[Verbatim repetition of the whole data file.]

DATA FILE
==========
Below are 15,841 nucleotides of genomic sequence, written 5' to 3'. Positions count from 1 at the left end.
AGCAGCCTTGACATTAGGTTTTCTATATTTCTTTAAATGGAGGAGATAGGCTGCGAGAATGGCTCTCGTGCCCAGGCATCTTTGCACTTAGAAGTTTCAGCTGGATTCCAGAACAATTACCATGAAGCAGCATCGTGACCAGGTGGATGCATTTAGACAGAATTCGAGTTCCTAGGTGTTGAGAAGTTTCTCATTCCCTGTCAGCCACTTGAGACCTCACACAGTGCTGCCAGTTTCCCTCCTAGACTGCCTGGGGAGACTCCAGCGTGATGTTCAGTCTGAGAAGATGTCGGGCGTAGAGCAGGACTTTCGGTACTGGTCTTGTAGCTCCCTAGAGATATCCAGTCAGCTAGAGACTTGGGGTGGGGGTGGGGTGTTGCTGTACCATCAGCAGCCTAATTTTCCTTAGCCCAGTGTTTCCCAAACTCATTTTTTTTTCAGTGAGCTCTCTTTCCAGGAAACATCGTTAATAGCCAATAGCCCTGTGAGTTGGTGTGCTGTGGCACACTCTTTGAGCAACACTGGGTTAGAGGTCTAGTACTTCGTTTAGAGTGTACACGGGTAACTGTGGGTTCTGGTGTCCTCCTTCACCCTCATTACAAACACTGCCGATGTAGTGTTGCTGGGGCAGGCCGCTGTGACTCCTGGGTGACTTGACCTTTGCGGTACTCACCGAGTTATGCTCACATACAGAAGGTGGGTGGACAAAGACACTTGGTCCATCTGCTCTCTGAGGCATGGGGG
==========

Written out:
Below are 15,841 nucleotides of genomic sequence, written 5' to 3'. Positions count from 1 at the left end.
AGCAGCCTTGACATTAGGTTTTCTATATTTCTTTAAATGGAGGAGATAGGCTGCGAGAATGGCTCTCGTGCCCAGGCATCTTTGCACTTAGAAGTTTCAGCTGGATTCCAGAACAATTACCATGAAGCAGCATCGTGACCAGGTGGATGCATTTAGACAGAATTCGAGTTCCTAGGTGTTGAGAAGTTTCTCATTCCCTGTCAGCCACTTGAGACCTCACACAGTGCTGCCAGTTTCCCTCCTAGACTGCCTGGGGAGACTCCAGCGTGATGTTCAGTCTGAGAAGATGTCGGGCGTAGAGCAGGACTTTCGGTACTGGTCTTGTAGCTCCCTAGAGATATCCAGTCAGCTAGAGACTTGGGGTGGGGGTGGGGTGTTGCTGTACCATCAGCAGCCTAATTTTCCTTAGCCCAGTGTTTCCCAAACTCATTTTTTTTTCAGTGAGCTCTCTTTCCAGGAAACATCGTTAATAGCCAATAGCCCTGTGAGTTGGTGTGCTGTGGCACACTCTTTGAGCAACACTGGGTTAGAGGTCTAGTACTTCGTTTAGAGTGTACACGGGTAACTGTGGGTTCTGGTGTCCTCCTTCACCCTCATTACAAACACTGCCGATGTAGTGTTGCTGGGGCAGGCCGCTGTGACTCCTGGGTGACTTGACCTTTGCGGTACTCACCGAGTTATGCTCACATACAGAAGGTGGGTGGACAAAGACACTTGGTCCATCTGCTCTCTGAGGCATGGGGG